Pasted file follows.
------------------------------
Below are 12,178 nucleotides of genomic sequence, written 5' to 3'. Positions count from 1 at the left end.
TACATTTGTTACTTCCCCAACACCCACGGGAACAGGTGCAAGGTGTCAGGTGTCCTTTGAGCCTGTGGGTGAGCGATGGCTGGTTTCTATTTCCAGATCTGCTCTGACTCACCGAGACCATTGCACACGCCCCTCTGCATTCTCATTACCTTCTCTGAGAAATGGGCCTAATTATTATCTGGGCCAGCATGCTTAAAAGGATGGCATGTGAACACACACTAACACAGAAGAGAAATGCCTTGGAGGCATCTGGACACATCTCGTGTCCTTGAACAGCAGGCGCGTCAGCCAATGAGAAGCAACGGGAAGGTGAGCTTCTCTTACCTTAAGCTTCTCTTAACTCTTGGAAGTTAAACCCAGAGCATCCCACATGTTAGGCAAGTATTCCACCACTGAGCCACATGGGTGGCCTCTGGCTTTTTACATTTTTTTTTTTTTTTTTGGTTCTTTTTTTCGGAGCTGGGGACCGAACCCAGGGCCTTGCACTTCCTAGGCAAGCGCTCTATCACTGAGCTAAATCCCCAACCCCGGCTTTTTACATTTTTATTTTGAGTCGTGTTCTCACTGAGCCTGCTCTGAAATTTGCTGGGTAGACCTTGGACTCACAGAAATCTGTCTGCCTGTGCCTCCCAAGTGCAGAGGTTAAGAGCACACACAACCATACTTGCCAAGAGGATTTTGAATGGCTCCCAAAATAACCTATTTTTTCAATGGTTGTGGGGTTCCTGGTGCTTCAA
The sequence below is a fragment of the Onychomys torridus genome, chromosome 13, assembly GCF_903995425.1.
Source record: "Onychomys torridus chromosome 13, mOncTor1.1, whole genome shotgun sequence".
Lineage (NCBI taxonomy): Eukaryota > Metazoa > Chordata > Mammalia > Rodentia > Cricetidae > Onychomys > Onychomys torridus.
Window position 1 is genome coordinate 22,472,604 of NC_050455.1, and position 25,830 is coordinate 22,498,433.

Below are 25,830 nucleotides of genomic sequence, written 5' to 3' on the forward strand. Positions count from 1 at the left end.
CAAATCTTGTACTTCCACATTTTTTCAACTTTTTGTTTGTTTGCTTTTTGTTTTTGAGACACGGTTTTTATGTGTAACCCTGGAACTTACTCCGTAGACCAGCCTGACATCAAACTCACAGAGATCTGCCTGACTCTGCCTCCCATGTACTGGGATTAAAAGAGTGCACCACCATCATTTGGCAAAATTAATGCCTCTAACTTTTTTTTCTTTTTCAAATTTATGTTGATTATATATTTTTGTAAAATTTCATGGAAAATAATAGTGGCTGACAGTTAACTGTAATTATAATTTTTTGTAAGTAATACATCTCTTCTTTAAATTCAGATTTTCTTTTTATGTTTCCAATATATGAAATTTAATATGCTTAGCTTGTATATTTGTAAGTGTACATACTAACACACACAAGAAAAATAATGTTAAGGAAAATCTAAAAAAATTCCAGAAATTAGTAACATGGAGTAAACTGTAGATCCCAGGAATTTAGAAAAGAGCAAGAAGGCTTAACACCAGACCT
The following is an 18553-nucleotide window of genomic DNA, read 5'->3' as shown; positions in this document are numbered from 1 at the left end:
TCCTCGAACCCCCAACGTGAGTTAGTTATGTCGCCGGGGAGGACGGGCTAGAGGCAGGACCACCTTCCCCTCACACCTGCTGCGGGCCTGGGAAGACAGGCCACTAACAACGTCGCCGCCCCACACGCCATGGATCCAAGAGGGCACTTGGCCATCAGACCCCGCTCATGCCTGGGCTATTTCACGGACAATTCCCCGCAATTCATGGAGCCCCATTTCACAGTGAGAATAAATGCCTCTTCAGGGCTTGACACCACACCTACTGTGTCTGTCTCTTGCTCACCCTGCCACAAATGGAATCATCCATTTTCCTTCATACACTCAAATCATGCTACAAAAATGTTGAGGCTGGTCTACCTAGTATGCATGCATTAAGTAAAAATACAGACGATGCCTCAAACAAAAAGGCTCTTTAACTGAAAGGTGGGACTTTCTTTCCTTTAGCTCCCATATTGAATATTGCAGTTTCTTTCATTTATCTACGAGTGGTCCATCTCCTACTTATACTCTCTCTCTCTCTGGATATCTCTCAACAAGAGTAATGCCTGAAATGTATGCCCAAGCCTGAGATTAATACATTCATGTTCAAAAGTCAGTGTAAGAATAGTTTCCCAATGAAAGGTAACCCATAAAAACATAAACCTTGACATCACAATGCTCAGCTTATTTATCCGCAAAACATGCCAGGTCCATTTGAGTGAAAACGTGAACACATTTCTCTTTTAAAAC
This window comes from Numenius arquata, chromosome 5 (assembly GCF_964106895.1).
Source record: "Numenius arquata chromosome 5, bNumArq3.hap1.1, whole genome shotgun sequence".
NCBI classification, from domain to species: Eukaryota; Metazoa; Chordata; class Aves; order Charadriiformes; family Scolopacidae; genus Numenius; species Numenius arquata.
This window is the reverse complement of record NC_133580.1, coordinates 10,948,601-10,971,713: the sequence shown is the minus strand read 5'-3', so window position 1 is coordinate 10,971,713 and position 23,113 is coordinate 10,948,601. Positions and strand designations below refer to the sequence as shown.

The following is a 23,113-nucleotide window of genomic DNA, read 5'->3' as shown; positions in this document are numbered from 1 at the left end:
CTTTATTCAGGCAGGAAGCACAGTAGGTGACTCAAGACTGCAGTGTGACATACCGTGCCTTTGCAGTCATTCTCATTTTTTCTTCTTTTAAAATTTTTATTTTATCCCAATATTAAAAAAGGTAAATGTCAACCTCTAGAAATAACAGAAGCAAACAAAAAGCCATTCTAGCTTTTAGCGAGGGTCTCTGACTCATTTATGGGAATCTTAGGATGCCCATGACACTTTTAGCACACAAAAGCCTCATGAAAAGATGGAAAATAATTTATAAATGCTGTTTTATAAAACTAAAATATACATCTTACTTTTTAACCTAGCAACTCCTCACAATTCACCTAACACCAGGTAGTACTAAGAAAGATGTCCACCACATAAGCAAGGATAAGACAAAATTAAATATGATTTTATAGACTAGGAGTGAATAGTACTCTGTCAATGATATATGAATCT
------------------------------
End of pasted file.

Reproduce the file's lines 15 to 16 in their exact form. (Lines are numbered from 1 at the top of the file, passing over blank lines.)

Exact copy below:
The following is a 23,113-nucleotide window of genomic DNA, read 5'->3' as shown; positions in this document are numbered from 1 at the left end:
CTTTATTCAGGCAGGAAGCACAGTAGGTGACTCAAGACTGCAGTGTGACATACCGTGCCTTTGCAGTCATTCTCATTTTTTCTTCTTTTAAAATTTTTATTTTATCCCAATATTAAAAAAGGTAAATGTCAACCTCTAGAAATAACAGAAGCAAACAAAAAGCCATTCTAGCTTTTAGCGAGGGTCTCTGACTCATTTATGGGAATCTTAGGATGCCCATGACACTTTTAGCACACAAAAGCCTCATGAAAAGATGGAAAATAATTTATAAATGCTGTTTTATAAAACTAAAATATACATCTTACTTTTTAACCTAGCAACTCCTCACAATTCACCTAACACCAGGTAGTACTAAGAAAGATGTCCACCACATAAGCAAGGATAAGACAAAATTAAATATGATTTTATAGACTAGGAGTGAATAGTACTCTGTCAATGATATATGAATCT